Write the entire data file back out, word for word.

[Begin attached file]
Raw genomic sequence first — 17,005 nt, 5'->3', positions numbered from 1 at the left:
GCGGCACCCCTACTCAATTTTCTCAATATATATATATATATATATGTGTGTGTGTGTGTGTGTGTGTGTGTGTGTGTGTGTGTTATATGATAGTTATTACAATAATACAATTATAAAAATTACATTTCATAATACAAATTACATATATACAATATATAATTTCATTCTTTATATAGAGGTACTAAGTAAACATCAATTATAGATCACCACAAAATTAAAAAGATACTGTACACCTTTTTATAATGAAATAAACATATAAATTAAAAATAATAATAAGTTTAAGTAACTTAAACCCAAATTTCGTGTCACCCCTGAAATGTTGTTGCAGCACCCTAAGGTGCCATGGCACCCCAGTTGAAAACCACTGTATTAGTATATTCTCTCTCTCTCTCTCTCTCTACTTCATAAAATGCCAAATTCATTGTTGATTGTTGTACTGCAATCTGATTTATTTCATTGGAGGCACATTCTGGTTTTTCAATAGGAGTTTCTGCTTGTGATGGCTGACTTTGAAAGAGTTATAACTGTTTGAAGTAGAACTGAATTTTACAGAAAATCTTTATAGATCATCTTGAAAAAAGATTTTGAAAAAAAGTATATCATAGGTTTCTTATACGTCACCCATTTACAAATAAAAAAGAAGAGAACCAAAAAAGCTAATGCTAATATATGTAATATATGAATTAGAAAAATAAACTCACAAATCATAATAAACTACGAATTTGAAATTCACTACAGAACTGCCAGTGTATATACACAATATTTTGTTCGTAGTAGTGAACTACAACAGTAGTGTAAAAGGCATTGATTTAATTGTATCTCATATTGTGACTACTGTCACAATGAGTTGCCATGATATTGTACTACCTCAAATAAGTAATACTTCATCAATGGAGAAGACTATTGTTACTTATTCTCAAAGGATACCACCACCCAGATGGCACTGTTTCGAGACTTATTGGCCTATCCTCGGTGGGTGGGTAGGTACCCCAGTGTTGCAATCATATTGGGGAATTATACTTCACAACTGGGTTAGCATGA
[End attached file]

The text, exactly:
Raw genomic sequence first — 17,005 nt, 5'->3', positions numbered from 1 at the left:
GCGGCACCCCTACTCAATTTTCTCAATATATATATATATATATATGTGTGTGTGTGTGTGTGTGTGTGTGTGTGTGTGTGTGTTATATGATAGTTATTACAATAATACAATTATAAAAATTACATTTCATAATACAAATTACATATATACAATATATAATTTCATTCTTTATATAGAGGTACTAAGTAAACATCAATTATAGATCACCACAAAATTAAAAAGATACTGTACACCTTTTTATAATGAAATAAACATATAAATTAAAAATAATAATAAGTTTAAGTAACTTAAACCCAAATTTCGTGTCACCCCTGAAATGTTGTTGCAGCACCCTAAGGTGCCATGGCACCCCAGTTGAAAACCACTGTATTAGTATATTCTCTCTCTCTCTCTCTCTCTACTTCATAAAATGCCAAATTCATTGTTGATTGTTGTACTGCAATCTGATTTATTTCATTGGAGGCACATTCTGGTTTTTCAATAGGAGTTTCTGCTTGTGATGGCTGACTTTGAAAGAGTTATAACTGTTTGAAGTAGAACTGAATTTTACAGAAAATCTTTATAGATCATCTTGAAAAAAGATTTTGAAAAAAAGTATATCATAGGTTTCTTATACGTCACCCATTTACAAATAAAAAAGAAGAGAACCAAAAAAGCTAATGCTAATATATGTAATATATGAATTAGAAAAATAAACTCACAAATCATAATAAACTACGAATTTGAAATTCACTACAGAACTGCCAGTGTATATACACAATATTTTGTTCGTAGTAGTGAACTACAACAGTAGTGTAAAAGGCATTGATTTAATTGTATCTCATATTGTGACTACTGTCACAATGAGTTGCCATGATATTGTACTACCTCAAATAAGTAATACTTCATCAATGGAGAAGACTATTGTTACTTATTCTCAAAGGATACCACCACCCAGATGGCACTGTTTCGAGACTTATTGGCCTATCCTCGGTGGGTGGGTAGGTACCCCAGTGTTGCAATCATATTGGGGAATTATACTTCACAACTGGGTTAGCATGA